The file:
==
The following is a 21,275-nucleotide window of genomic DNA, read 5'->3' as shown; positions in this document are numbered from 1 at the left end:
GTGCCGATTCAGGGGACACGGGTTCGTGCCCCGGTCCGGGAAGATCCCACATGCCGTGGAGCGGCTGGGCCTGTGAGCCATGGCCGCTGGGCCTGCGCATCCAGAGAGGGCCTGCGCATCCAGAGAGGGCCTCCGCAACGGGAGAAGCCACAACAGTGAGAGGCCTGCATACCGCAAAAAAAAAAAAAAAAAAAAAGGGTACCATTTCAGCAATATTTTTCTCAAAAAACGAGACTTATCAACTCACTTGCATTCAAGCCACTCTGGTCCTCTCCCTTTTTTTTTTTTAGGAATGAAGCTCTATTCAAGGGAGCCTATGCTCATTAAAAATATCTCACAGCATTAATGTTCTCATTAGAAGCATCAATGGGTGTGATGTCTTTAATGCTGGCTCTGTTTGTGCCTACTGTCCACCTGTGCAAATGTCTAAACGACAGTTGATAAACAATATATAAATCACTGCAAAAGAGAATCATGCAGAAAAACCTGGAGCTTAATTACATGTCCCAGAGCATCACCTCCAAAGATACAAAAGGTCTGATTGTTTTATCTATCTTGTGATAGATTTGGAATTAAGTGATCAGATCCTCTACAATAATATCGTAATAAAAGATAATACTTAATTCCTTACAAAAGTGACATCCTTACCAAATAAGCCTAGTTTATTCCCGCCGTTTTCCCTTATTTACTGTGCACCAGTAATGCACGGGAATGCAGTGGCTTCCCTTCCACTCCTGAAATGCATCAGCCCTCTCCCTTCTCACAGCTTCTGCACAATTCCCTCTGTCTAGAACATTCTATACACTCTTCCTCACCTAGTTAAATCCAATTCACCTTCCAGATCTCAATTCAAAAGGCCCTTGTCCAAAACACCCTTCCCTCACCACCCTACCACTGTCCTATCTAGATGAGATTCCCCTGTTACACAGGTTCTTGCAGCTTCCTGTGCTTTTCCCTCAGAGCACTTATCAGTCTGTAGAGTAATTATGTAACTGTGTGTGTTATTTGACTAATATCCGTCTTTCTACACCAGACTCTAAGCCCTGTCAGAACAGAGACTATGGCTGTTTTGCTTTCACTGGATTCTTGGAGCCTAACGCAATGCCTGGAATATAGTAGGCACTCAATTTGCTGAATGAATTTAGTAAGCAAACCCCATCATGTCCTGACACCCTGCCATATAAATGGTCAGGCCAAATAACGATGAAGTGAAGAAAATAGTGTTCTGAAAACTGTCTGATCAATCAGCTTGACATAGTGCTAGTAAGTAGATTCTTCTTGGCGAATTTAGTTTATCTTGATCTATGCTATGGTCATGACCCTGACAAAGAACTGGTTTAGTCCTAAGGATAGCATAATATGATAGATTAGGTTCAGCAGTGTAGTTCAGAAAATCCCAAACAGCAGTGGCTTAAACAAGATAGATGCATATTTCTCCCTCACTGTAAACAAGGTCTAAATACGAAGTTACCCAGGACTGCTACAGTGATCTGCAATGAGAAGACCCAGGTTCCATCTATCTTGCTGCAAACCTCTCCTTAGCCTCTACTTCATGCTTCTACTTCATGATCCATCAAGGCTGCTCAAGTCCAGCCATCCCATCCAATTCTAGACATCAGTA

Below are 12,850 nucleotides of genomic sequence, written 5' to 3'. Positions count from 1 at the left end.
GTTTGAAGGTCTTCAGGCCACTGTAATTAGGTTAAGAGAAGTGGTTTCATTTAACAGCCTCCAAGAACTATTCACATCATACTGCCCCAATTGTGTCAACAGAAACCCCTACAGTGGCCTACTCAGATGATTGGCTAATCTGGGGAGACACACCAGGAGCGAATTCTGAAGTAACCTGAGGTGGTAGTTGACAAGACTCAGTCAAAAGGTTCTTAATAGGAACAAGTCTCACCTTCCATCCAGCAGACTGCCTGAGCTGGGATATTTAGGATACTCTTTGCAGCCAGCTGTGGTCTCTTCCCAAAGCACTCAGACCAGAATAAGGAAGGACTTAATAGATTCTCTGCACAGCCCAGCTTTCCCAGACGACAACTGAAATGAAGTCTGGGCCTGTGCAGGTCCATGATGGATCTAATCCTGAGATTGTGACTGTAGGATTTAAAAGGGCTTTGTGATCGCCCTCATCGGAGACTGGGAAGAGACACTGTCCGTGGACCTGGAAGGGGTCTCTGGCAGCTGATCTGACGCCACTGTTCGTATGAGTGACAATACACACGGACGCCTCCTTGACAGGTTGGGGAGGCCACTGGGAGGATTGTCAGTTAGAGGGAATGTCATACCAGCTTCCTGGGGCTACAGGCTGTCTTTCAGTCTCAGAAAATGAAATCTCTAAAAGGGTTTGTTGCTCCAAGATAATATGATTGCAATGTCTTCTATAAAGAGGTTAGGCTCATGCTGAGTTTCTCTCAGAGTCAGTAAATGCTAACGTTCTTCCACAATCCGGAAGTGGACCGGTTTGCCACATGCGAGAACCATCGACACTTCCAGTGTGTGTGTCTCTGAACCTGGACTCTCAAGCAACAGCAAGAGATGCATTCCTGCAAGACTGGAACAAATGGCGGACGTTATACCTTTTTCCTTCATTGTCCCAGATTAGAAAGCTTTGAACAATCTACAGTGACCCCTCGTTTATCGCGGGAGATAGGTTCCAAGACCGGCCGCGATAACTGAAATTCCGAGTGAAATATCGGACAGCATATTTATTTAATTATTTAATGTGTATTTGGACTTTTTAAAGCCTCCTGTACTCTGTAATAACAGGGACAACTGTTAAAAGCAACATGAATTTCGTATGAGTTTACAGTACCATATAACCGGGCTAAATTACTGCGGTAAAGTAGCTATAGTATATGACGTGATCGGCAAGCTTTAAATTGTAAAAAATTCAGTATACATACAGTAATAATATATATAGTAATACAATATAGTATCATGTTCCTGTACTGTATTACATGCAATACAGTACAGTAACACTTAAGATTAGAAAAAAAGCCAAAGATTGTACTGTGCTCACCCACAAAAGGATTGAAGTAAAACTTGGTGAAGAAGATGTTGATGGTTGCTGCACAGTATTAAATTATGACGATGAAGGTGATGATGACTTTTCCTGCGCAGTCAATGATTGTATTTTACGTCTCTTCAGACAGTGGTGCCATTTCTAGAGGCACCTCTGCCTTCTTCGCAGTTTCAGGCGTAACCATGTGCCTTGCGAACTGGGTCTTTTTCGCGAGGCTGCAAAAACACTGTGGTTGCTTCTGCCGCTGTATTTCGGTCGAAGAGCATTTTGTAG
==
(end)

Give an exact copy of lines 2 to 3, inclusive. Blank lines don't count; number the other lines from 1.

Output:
GTGCCGATTCAGGGGACACGGGTTCGTGCCCCGGTCCGGGAAGATCCCACATGCCGTGGAGCGGCTGGGCCTGTGAGCCATGGCCGCTGGGCCTGCGCATCCAGAGAGGGCCTGCGCATCCAGAGAGGGCCTCCGCAACGGGAGAAGCCACAACAGTGAGAGGCCTGCATACCGCAAAAAAAAAAAAAAAAAAAAAGGGTACCATTTCAGCAATATTTTTCTCAAAAAACGAGACTTATCAACTCACTTGCATTCAAGCCACTCTGGTCCTCTCCCTTTTTTTTTTTTAGGAATGAAGCTCTATTCAAGGGAGCCTATGCTCATTAAAAATATCTCACAGCATTAATGTTCTCATTAGAAGCATCAATGGGTGTGATGTCTTTAATGCTGGCTCTGTTTGTGCCTACTGTCCACCTGTGCAAATGTCTAAACGACAGTTGATAAACAATATATAAATCACTGCAAAAGAGAATCATGCAGAAAAACCTGGAGCTTAATTACATGTCCCAGAGCATCACCTCCAAAGATACAAAAGGTCTGATTGTTTTATCTATCTTGTGATAGATTTGGAATTAAGTGATCAGATCCTCTACAATAATATCGTAATAAAAGATAATACTTAATTCCTTACAAAAGTGACATCCTTACCAAATAAGCCTAGTTTATTCCCGCCGTTTTCCCTTATTTACTGTGCACCAGTAATGCACGGGAATGCAGTGGCTTCCCTTCCACTCCTGAAATGCATCAGCCCTCTCCCTTCTCACAGCTTCTGCACAATTCCCTCTGTCTAGAACATTCTATACACTCTTCCTCACCTAGTTAAATCCAATTCACCTTCCAGATCTCAATTCAAAAGGCCCTTGTCCAAAACACCCTTCCCTCACCACCCTACCACTGTCCTATCTAGATGAGATTCCCCTGTTACACAGGTTCTTGCAGCTTCCTGTGCTTTTCCCTCAGAGCACTTATCAGTCTGTAGAGTAATTATGTAACTGTGTGTGTTATTTGACTAATATCCGTCTTTCTACACCAGACTCTAAGCCCTGTCAGAACAGAGACTATGGCTGTTTTGCTTTCACTGGATTCTTGGAGCCTAACGCAATGCCTGGAATATAGTAGGCACTCAATTTGCTGAATGAATTTAGTAAGCAAACCCCATCATGTCCTGACACCCTGCCATATAAATGGTCAGGCCAAATAACGATGAAGTGAAGAAAATAGTGTTCTGAAAACTGTCTGATCAATCAGCTTGACATAGTGCTAGTAAGTAGATTCTTCTTGGCGAATTTAGTTTATCTTGATCTATGCTATGGTCATGACCCTGACAAAGAACTGGTTTAGTCCTAAGGATAGCATAATATGATAGATTAGGTTCAGCAGTGTAGTTCAGAAAATCCCAAACAGCAGTGGCTTAAACAAGATAGATGCATATTTCTCCCTCACTGTAAACAAGGTCTAAATACGAAGTTACCCAGGACTGCTACAGTGATCTGCAATGAGAAGACCCAGGTTCCATCTATCTTGCTGCAAACCTCTCCTTAGCCTCTACTTCATGCTTCTACTTCATGATCCATCAAGGCTGCTCAAGTCCAGCCATCCCATCCAATTCTAGACATCAGTA

Below are 12,850 nucleotides of genomic sequence, written 5' to 3'. Positions count from 1 at the left end.